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If you don’t mind putting your walking shoes on and facing whatever weather Norway brings, you can find many free things to do in Oslo. With Oslo located right on the sea, it allows for many pleasant walks along the harbor.
The Oslo Opera House, is one of the most iconic modern buildings in Scandinavia and was built to resemble a glacier floating in the waters of the Oslofjord. The building was designed to enhance the enjoyment of Oslo and allows visitors and locals alike walk on the roof of the Opera House. From here you can see some amazing views of the surrounding Oslo as well as into the harbor. Close to the Opera House lays Akershus Fortress which once protected the city from any impending invaders in the 1300s, but now is a pleasant place to wander around learning about Norway's history- if you’re lucky you may see some people dressed in historical costumes! This building inspired a few of the buildings in Frozen – see if you can recognize the building and architecture in the film!
Located near the center of Oslo is artist Gustav Vigeland’s lifework of about 200 sculptures in properly named Vigelandsparken. Vigeland’s statues are meant to represent life and its many stages. The park’s most famous statues include The Angry Boy (Sinnataggen) and The Wheel of Life (Livshjulet). Continuing into the center of Oslo is Karl Johans Street (Karl Johans Gate). Along this street, you can find many different high-end shops, perfect for window shopping and little cafes to grab coffee and people watch. At the end of the street lies the Royal Norwegian Palace, which unlike Buckingham Palace, you can go right up to it and take pictures. Before arriving at the palace, you'll pass the Norwegian Parliament and National Theatre.
If you need a place to relax, head to Oslo’s Botanical Garden. Here you will be able to walk and enjoy around 1,800 different plants. What’s so cool and unique about this Botanical Garden is that there is a Scent Garden designed for the blind, mentally-handicapped and wheelchair bound so they can enjoy the garden as well. The garden is open only from mid-March until the end of September but is free to enter. Depending on when you visit, you may be able to enjoy a concert in the gardens as they run regularly through the summer.
The final free destination is Oslo’s City Hall. This may not seem like a tourist hotspot at first, but it is home to two famous pieces of artwork, Alf Rolfsen’s “Et bilde av vår nasjon” and Henrik Sørensen’s “Arbeid. Administrasjon. Fest”, both of which depict Norwegian life, culture, and history. The Nobel Peace Prize is awarded in Oslo’s City Hall so enjoy some time walking around soaking up the history. During the summer months, the city offers free guided tours of the City Hall.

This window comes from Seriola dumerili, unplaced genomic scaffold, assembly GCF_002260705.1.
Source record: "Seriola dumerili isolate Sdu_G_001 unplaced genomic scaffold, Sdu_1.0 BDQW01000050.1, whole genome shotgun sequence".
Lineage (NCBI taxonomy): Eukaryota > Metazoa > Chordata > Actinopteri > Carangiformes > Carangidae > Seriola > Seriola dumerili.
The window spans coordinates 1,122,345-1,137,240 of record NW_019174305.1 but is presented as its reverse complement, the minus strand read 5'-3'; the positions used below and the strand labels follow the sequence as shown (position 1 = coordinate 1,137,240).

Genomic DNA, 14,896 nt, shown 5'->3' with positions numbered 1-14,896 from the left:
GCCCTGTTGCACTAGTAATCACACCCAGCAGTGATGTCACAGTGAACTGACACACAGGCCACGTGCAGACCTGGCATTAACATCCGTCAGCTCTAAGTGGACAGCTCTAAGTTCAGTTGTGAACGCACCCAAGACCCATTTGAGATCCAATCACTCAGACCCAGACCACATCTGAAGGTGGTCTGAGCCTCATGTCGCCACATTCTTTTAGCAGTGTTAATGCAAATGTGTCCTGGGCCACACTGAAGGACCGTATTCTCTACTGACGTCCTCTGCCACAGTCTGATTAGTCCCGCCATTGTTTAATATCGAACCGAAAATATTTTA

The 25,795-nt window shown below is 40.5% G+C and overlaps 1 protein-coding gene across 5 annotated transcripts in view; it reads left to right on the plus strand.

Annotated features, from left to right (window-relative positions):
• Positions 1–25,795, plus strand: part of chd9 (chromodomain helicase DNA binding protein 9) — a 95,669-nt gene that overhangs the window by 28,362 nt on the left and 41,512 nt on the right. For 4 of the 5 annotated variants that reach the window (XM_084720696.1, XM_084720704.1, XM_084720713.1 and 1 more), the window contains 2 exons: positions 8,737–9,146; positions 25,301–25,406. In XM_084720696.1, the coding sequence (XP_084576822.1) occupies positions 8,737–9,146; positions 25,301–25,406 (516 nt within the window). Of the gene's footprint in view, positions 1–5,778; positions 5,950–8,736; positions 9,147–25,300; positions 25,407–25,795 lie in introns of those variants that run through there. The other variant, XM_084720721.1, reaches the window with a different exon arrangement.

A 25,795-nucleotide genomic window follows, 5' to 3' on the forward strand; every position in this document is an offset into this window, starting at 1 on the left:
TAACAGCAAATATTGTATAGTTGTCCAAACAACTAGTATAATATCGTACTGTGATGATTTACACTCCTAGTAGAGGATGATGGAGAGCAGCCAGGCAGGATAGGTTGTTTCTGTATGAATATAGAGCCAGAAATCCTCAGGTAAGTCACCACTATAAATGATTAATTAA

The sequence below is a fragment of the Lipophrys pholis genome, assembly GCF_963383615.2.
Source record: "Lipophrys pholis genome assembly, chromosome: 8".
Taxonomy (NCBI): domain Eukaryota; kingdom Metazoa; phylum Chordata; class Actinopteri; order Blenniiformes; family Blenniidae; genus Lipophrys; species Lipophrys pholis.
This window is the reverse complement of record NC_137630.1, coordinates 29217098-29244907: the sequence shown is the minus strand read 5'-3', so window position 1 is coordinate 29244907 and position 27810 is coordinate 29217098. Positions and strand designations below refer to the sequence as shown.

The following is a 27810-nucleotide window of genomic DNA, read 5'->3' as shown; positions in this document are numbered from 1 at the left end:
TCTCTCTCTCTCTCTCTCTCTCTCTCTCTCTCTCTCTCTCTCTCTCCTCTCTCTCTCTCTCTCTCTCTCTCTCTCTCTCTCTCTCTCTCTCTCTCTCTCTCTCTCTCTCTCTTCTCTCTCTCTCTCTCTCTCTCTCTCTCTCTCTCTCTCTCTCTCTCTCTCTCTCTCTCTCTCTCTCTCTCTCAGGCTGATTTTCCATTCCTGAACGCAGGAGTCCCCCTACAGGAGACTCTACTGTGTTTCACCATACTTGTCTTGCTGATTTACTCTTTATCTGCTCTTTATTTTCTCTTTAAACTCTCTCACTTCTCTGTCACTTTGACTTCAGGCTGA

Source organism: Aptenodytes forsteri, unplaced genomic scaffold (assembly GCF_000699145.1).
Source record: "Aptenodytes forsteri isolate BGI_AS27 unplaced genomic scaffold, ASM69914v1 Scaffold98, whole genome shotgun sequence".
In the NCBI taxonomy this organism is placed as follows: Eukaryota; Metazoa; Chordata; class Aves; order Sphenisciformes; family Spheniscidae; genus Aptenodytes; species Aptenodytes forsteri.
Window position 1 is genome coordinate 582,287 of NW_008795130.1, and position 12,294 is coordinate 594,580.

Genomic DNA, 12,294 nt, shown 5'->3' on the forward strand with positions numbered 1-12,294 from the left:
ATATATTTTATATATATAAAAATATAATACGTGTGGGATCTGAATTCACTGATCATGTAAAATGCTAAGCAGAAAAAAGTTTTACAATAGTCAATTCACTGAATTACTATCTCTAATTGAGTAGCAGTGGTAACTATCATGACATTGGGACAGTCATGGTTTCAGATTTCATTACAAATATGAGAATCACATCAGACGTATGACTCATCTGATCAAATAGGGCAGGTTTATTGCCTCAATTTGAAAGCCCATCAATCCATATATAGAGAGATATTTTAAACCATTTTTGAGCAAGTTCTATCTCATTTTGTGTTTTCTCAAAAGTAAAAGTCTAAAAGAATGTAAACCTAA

There are many different museums to choose from in Oslo, but depending on your time, interest and wallet, you may not be interested in visiting some of them. Here are three of the most crowd-pleasing Oslo has to offer.
The Norwegian Folk Museum is one of the world’s oldest and largest open-air museums and features 155 traditional Norwegian homes from across the country. It’s star resident is the Stave Church from the year 1200. It is recommended wearing comfortable footwear and clothing as the museum is spread out and some walking will be involved. During the summer, you’ll be able to view demonstrations of different farm activities and baking of fresh Norwegian bread and pastries. For students, tickets are 100 NOK ($13).
Right next to the Folk Museum is the Viking Ship Museum. Here you will find some of the most well-preserved Viking ships, as well as other artifacts from Viking age Norway. A student ticket is 80 NOK ($11) and includes entrance to the Historical Museum within 48 hours. Since both the Viking Ship Museum and the Folk Museum are about a 20-minute bus ride outside the city, depending on the time you have in the city, it may be the best use of your time to visit both museums in the same day.
The last museum, the Nobel Peace Prize Museum, is in the center of Oslo right next to Oslo City Hall. Here everyone will be able to find something or someone that interests them. Each Peace Prize winner has a description in the Nobel Field along with the history of Alfred Nobel himself. Check out the website before your visit as they do have rotating exhibits. Entrance for students is 65 NOK ($8).